It is furthermore, a perception for which much of the meaning of life hinges upon. Atheists still have children and have loved ones and they are hurt when their loved ones are willfully hurt they do get the sense that the instigators should not have done this, and that the instigators are responsible for their wrong actions. Now even if they are dead wrong about the nature of what wrong thing was done, they still believe that something was done wrong by a responsible party. This is exactly what happened at the french blog. The participants there believe that my mom is responsible for things that she shouldn't have done and several are atheists. One who is at least an agnostic has described mom as wicked. All I need is agreement for the notion that there is moral responsibility. As to the system the outlines the specifics of that is unimportant. And of course, there system is fairly inept.

I hope you can take my comments constructively as they are meant to be. I assumed you posted this argument here to get feedback on it, as I have seen no evidence that your target audience (moral athiests) visit this site.

I appreciate your interaction here, especially in light of the usual means of opposition, substanceless insult (as was posted even in this thread). You know I can and have gotten frustrated in our discussions, but here, I can express myself completely and take as much time as I want to think through things. I can still and have gotten frustrated in this sort of context with people who were going into the details, but I'm not perfect. And there are points where it becomes time to agree to disagree.

Also I dont think that word means what you think it means. A better word than materialism perhaps would be naturalism.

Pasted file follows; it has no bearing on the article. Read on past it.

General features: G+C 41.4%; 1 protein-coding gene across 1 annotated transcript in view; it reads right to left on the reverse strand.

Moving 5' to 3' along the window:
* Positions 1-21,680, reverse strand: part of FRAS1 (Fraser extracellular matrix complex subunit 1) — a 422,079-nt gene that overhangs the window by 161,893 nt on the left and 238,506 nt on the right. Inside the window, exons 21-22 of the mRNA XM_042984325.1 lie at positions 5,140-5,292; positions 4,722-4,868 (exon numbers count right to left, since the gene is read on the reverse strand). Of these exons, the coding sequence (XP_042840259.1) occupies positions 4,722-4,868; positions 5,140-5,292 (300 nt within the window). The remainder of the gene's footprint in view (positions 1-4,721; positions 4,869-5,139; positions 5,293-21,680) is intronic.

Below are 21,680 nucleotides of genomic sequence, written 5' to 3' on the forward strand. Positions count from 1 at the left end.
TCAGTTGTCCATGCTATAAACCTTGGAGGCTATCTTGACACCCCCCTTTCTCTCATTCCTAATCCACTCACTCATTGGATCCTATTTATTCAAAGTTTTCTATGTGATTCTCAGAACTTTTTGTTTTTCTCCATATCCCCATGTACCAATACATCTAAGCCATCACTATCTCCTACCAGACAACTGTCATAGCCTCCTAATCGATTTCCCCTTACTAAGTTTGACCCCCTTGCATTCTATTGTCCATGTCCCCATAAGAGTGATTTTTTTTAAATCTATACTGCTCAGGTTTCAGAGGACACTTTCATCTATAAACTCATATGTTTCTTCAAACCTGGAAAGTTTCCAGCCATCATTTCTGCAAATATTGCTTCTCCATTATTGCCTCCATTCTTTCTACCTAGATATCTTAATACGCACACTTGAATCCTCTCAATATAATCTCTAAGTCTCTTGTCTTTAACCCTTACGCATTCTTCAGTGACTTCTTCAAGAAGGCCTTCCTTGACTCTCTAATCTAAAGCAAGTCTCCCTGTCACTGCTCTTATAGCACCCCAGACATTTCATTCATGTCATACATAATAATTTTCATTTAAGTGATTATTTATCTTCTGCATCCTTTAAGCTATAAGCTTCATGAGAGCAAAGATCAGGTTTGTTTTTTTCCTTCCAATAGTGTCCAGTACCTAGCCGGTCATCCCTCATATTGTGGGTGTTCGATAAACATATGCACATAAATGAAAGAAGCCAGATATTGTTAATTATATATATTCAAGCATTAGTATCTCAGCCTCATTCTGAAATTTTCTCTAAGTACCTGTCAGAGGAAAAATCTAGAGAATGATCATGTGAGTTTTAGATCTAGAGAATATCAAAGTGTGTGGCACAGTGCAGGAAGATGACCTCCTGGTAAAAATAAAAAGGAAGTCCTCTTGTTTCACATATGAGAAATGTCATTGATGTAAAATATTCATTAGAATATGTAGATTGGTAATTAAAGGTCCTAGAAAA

I've seen the word used as I am using it by professional philosophers and dictionary.com has a definition that is essentially what I have. But yes, naturalism is synonomous with what I am speaking.

actually the second argument is precisely where the physics insight is needed. Your presumption was that the laws of physics prohibit your control of your own actions.

the question here is whether I am in control of quantum events. If not, then I can simply plug quantum mechanics into my argument and come out with a parallel conclusion.

Now maybe you think we actually do control the outcomes of quantum events, and perhaps that is what this cemi theory suggests, but then, it still is not really of help to the issue my argument speaks to as it is merely an interesting hypothesis of how the mind interfaces with the brain. It isn't enough to bolster materialism as my control still cannot be reduced to matter guided by the laws of physics.

My understanding though is that some deterministic physicists had hoped that quantum mechanics would give way to underlying determinants, and to say that we control the outcome of quantum events would be to suggest that they have determinants after all (even though the determinant may be indeterminant itself, if we are libertarian free).

Your presumption was that the laws of physics prohibit your control of your own actions. (point 4)

4 is not presumed at all. It is the consequence of points 2 and 3 as indicated in the paranthesis. If you do not believe that 4 is the natural consequence of 2 and 3, you'll have to dig in and demonstrate this.

Rob R said...

Here's my second attempt to post this link:

Rob R said...

Blogger is ridiculous.

heres the link in peices.

http://www.infidels.org/

library/modern/

michael_martin/rape.html

Christian Apologist said...

how to hyperlink in blogger.

type in the following (note use < or > in every case where { or } is used.

{a href="http://www.randomwebsite.com"}whatever text you want to appear as hyperlink{/a}

Rob R said...

cemi field protection

Rob R said...

Thanks, You're a gentleman.